Cancer check-ups: When you get breast cancer and you get past treatment, you get on a maintenance schedule with your doctors. I’m 2 1/2 years out from surgery. So every six months I get to see my cancer surgeon and my oncologist. Depending on the rotation, I’ll also get a blood work-up or a bone scan. Hopefully, after the five year mark, they will deem me a survivor, and I won’t have to go for my six months checkups anymore. Cancer will be just a thing that happened one time.
Looking good: I’m happy to report that I sailed through my check-up today. All scans and tests look great. And all my caregivers raved at how good I look. “Do you run?” asked one. “I can tell you work out”, said another. “Your new job must really suit you”….
I realize that the typical patient at the breast center is really very sick. Or scared. Or sick and scared. So in comparison, my doctors must find it refreshing to see someone like me with my hair washed, my makeup on, and my reconstructed breasts that make my closes fit nice. Their kind words make me feel good, and grateful for being so healthy.
The last check-up: Six months ago, at my last check-up, I was a mess. Oh the cancer tests and scans and exams were all glowing. But inside I was a mess. My mom had just died and I was grieving. I had also just given up alcohol, and was having a very tough time of it. I was having anxiety attacks at work, and I was feeling that my job was very insecure. I cried every day on my way home from the office, and sometimes I cried in the middle of the day. Like I said…I was a mess.
It’s amazing to look back at that time, and to see where God was working in my life. I couldn’t see his doings then, but I did pray and pray and pray to trust him. And by God, he delivered.
Grief six months later: I still grieve my mother, every day. But it is a rich, touching grief that makes me feel closer to her, and to God, and to others. I can feel my mom working in my life, and I am alert to her doings. Sometimes it makes me cry. Sometimes it feels like a tingling of my skin. Sometimes it’s a pulsing surge from my heart to my head. When I feel it, I welcome it, and praise God and thank Mom for being my guide.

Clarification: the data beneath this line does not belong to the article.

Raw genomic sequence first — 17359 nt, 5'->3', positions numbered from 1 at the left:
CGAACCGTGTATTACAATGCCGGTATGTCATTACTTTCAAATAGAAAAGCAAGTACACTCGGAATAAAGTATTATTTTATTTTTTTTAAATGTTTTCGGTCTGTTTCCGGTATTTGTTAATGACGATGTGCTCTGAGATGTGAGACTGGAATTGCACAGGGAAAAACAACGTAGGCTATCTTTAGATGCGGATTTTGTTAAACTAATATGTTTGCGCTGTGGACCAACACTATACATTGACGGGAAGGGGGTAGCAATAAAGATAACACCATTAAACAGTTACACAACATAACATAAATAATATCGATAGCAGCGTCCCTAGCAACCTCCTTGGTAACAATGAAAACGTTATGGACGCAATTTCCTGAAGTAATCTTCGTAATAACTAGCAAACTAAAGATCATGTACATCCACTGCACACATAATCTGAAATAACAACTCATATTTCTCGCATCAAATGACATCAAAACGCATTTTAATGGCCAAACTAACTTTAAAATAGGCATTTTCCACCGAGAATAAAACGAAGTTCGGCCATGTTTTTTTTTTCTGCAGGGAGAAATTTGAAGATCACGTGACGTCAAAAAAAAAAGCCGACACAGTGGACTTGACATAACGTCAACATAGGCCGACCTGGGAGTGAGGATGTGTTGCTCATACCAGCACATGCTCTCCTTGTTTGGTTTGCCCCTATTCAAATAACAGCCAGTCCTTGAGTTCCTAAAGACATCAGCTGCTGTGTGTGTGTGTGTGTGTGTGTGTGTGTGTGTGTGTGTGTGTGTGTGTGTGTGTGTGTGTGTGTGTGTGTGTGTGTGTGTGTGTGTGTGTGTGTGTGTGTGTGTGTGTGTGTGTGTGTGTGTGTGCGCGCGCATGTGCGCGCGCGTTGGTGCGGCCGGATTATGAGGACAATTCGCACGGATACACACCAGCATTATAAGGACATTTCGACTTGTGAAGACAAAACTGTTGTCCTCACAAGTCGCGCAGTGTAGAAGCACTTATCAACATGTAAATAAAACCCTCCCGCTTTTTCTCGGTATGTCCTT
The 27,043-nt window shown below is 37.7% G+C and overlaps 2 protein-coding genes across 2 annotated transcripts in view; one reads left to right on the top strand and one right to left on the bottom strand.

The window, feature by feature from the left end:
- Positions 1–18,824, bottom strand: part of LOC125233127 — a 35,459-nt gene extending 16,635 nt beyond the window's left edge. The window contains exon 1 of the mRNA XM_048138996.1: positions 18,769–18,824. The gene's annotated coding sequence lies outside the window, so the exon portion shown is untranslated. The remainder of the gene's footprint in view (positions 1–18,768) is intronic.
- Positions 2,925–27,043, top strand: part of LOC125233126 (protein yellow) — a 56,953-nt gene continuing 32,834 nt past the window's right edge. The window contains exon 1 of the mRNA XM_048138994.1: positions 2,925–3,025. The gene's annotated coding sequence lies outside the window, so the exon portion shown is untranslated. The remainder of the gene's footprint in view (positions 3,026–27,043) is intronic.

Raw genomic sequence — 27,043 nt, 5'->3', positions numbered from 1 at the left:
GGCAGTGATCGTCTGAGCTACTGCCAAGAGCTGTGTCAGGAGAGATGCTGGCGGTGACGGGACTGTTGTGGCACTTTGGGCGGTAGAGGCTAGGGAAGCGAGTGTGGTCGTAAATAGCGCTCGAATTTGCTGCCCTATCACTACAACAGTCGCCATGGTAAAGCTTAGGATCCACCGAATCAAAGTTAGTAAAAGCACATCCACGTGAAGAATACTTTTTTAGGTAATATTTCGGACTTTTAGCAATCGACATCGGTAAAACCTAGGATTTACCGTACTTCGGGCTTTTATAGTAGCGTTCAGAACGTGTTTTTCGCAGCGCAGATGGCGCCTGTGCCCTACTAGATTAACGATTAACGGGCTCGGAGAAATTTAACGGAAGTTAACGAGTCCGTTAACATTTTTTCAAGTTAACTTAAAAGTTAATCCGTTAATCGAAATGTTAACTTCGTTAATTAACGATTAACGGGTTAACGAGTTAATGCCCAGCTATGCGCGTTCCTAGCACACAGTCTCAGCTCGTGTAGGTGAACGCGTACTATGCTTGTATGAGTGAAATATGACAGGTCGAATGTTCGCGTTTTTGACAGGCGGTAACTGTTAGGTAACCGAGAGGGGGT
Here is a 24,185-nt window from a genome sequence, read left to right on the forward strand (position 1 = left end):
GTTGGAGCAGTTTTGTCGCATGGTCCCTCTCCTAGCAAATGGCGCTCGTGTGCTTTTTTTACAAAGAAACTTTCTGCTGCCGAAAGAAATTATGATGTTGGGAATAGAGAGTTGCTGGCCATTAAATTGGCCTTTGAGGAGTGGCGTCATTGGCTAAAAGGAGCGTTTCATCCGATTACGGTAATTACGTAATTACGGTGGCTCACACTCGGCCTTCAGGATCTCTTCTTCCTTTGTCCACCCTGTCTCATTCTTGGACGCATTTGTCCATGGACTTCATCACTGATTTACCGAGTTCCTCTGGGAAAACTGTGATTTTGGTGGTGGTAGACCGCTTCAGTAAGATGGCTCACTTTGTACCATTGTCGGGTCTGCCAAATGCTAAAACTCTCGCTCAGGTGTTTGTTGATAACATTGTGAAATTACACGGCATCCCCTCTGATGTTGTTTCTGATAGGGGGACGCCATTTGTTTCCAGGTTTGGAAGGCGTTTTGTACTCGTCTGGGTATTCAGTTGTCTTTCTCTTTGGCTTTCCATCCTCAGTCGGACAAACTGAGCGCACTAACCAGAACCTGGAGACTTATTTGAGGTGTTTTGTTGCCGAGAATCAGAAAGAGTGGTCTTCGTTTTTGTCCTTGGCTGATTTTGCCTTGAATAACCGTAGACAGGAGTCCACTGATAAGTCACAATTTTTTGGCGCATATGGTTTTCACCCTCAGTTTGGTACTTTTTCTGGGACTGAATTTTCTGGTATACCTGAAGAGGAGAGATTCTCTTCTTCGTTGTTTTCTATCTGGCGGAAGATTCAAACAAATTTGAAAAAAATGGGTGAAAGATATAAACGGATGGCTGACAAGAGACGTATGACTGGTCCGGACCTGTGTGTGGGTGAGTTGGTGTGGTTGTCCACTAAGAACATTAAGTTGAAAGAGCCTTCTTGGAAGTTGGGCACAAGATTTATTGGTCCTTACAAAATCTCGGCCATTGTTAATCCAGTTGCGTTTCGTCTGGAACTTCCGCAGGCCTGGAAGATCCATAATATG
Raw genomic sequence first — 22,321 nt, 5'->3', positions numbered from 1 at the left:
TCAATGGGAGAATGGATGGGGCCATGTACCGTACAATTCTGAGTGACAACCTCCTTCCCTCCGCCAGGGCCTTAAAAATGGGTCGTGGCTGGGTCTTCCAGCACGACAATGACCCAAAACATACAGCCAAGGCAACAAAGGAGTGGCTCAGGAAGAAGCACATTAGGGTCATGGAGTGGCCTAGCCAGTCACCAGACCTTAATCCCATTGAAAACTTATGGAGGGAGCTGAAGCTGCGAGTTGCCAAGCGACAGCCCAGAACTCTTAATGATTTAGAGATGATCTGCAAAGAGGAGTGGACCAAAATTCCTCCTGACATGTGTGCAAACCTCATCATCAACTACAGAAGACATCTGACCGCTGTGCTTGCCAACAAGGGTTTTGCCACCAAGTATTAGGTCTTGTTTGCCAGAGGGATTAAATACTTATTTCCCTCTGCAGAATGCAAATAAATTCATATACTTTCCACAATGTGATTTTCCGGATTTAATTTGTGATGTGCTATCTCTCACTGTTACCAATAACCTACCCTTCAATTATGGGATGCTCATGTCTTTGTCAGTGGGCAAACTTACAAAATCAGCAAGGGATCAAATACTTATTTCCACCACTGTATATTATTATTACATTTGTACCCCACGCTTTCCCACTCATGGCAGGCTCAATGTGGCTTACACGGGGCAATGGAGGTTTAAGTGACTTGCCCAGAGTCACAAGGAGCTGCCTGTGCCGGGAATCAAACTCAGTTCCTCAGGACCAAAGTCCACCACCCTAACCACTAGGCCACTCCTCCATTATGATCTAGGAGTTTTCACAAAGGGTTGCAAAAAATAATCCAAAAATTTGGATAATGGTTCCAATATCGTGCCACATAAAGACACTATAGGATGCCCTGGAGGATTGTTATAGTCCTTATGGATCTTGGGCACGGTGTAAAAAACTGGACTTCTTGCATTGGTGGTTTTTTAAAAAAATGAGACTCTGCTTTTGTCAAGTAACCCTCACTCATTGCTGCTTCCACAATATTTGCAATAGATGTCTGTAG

Sobriety six months later: I’m still not drinking! I’m not craving alcohol anymore. Well, occasionally I crave it, but it passes, and I now have confidence that the craving will pass. I no longer come home after work to the automatic glass(es) of wine. I do other things like drink tea, or read, or write, or walk. I no longer get revved up about going out to meet friends, pre-drinking to get in the mood and drinking all night to feel connected. Now I drink tea and fancy waters. I actually find that I connect better sober. And I laugh better. And I don’t wake up regretting anything I said or drank the night before. Sobriety has been a bit of a buzz-kill in some of my circles, but in other circles no one even notices that I don’t drink. And in my own little bubble, sobriety has been a very positive kick-in-the pants. I should have done it long ago.
My job six months: I got a raise and a bonus, and a team to lead, and a new role and positions me for advancement. Things are moving in such a nice direction! There’s a lot of hard parts to my job, and it feels like a positive challenge. Like trying a new workout or learning a new skill. I still have a tension about needing to prove myself. But the encouraging voice in my head is louder than the doubting voice. I attribute this to surrounding myself with good people, who support me with their prayers and words of encouragement. And a recent development I’ve got a couple of potential clients for my consulting side-gig. God is good!
So tonight, for the record, I thank God for the good check-up. I thank God for the path he’s given me, and for being with me along the way. And I pray for the ability to trust and thank Him, even when things are a mess.